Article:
The holiday season is here so I’m sure that your oven in churning out baked goods at a much higher rate than the rest of the year. Not to mention January is almost upon us, and you’ve promised yourself you’re going to start cooking more #newyearnewyou. I’m not sure about you, but my inner health nut and ravenous sweet tooth always at odds. On one hand you want to treat yourself, yet you still want to stick with your goals. I feel you on a soul level. But let me tell you, not all recipe substitutes were created equal. Baking is a science that shouldn’t be messed with. And if you do, tread carefully. Same goes for cooking. If you’re used to weird textures, be my guest. But you may leave your guests gagging with these healthy recipe substitutions.
Whole wheat flour
Once upon a time, all-purpose flour sat snugly on a shelf besides the sugar. Then whole wheat flour moved in, but it’s no big deal, everyone liked all-purpose better. Fast-forward to the 21st century and there’s a flour for every occasion: white whole wheat, coconut, almond, etc. If you take one thing from this post, you cannot swap flours willy nilly. They are not 1:1 substitutions. Baking with whole wheat flour is fine, but be warned your dessert may be more dense and dry. For every cup of all-purpose flour a recipe calls for, use ¾ cup whole wheat flour.
Dieters do crazy things, like lie to the American people about how some weird health food is good (or better than!) the original. Enter the cacao nib. Cacao nibs are pieces of roasted cacao beans, aka where chocolate comes from. They’re missing a whole lot of sugar and additives, allowing you to enjoy all of the antioxidants and fiber your heart desires. Except you’ll be disappointed because they’re very bitter. While they’re fine for topping your smoothie bowl, I promise no one will invite you over again if you bring a plate of cacao nib cookies.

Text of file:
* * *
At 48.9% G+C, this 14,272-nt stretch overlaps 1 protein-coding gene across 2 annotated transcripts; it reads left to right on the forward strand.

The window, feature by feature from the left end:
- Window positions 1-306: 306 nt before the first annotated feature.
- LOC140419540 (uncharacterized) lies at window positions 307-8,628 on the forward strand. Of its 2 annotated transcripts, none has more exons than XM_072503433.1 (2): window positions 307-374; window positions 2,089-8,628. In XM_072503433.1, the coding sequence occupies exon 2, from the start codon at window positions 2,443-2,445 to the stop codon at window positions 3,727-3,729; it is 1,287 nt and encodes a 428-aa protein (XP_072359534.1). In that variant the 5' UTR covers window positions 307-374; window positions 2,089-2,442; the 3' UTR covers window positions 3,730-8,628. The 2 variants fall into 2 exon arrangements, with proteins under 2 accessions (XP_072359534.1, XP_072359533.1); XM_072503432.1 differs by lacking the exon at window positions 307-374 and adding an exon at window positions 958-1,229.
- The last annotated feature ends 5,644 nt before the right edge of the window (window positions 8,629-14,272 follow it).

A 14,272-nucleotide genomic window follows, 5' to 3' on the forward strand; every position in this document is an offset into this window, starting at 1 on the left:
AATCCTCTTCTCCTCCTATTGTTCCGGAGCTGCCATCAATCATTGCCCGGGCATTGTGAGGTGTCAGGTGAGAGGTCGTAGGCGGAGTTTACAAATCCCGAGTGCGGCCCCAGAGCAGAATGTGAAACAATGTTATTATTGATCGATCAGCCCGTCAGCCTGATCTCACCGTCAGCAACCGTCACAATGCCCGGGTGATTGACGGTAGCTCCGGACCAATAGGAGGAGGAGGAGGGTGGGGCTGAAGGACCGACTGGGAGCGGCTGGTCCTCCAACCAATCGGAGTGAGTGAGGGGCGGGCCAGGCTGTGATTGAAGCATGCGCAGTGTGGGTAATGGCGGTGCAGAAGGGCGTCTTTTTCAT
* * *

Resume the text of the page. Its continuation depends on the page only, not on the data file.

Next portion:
Disclaimer: I cook and bake with almond milk all the time, which is why my boyfriend thinks I’m a terrible chef. Whether you switched to almond milk because you’re looking for a low calorie option or cutting animal products out of your diet, tread these waters carefully. For one thing, the taste is very different. I often buy unsweetened vanilla, which causes an internal dilemma when I make the occasional box of Annie’s mac and cheese. Also, almond milk lacks protein. Which is fine, no one was going to enter a body building contest, but that protein makes recipes work.
Trying to cut fat in your recipe by using mashed bananas instead of butter or oil? Good luck. I make this mistake time and time again. It’s fine if you’re going to be consuming the whole tray of banana bread, but your coworkers aren’t going to be convinced of your culinary skills. Bananas have a lot of extra moisture, which may lead to longer baking times or dense texture. If this you use this healthy recipe substitution, be sure to follow these ratios:
- 1 cup mashed banana = 1 cup butter
- ¾ cup mashed banana = 1 cup oil
Are bananas a staple in your kitchen? The Spruce has everything you need to know about banana substitutions.
Not to beat a dead horse, but apple sauce is another healthy substitution that causes catastrophes in the kitchen. The bad news is that your dish has a high chance of ending up soggy, but the good news is that you did save a lot of calories. Because you had to throw it away and start over. Trust me, apple sauce can be a great recipe substitution, but you need to be careful when you use it.
Let’s take a departure from baking and talk about this keto-friendly veggie. 2017 was cauliflower’s year. It has always been a favorite of healthy recipe bloggers but it became much more mainstream over the past year. From pizza crusts to rice, you can run down to your local grocery store and replace all of your favorite carbs with cauliflower. Hear me out, I love cauliflower. In fact, cauliflower rice is now a staple in my kitchen. But you have to remember that it can’t take the place of something else that you love. I sauté mine with a little butter, salt and pepper. I treat it as cauliflower cut up into little bits. The last thing you want to do is make it do magic tricks, like transform into mom’s mashed potatoes or your favorite New York slice. You’ll be sorely disappointed.
- Have you ever ruined a dish by replacing an ingredient with a healthier alternative?
- What’s your favorite healthy recipe substitute?
- Would you rather make healthier substitutions on a favorite classic recipe or follow a new recipe with healthy alternatives already built in?
Images via Calum Lewis